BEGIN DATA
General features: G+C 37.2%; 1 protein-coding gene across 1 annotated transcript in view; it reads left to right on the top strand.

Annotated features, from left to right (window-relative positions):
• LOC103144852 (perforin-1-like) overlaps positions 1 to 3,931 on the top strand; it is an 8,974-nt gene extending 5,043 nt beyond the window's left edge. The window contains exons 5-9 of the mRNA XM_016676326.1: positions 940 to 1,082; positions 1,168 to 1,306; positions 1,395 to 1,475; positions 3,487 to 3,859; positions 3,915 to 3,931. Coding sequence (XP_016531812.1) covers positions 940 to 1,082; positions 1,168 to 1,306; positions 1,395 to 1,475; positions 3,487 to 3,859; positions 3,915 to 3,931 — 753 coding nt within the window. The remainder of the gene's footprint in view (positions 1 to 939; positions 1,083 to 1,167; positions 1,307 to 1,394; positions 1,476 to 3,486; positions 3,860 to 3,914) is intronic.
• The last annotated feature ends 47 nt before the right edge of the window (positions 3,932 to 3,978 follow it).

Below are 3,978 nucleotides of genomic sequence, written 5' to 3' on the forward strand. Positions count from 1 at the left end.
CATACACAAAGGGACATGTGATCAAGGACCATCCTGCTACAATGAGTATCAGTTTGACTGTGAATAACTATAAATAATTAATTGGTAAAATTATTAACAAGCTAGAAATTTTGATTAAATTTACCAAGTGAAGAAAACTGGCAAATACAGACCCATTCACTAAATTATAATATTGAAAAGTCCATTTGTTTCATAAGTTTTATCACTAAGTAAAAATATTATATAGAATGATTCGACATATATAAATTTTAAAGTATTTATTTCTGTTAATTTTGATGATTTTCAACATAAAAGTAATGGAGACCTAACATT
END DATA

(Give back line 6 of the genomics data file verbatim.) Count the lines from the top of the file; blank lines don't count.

CATACACAAAGGGACATGTGATCAAGGACCATCCTGCTACAATGAGTATCAGTTTGACTGTGAATAACTATAAATAATTAATTGGTAAAATTATTAACAAGCTAGAAATTTTGATTAAATTTACCAAGTGAAGAAAACTGGCAAATACAGACCCATTCACTAAATTATAATATTGAAAAGTCCATTTGTTTCATAAGTTTTATCACTAAGTAAAAATATTATATAGAATGATTCGACATATATAAATTTTAAAGTATTTATTTCTGTTAATTTTGATGATTTTCAACATAAAAGTAATGGAGACCTAACATT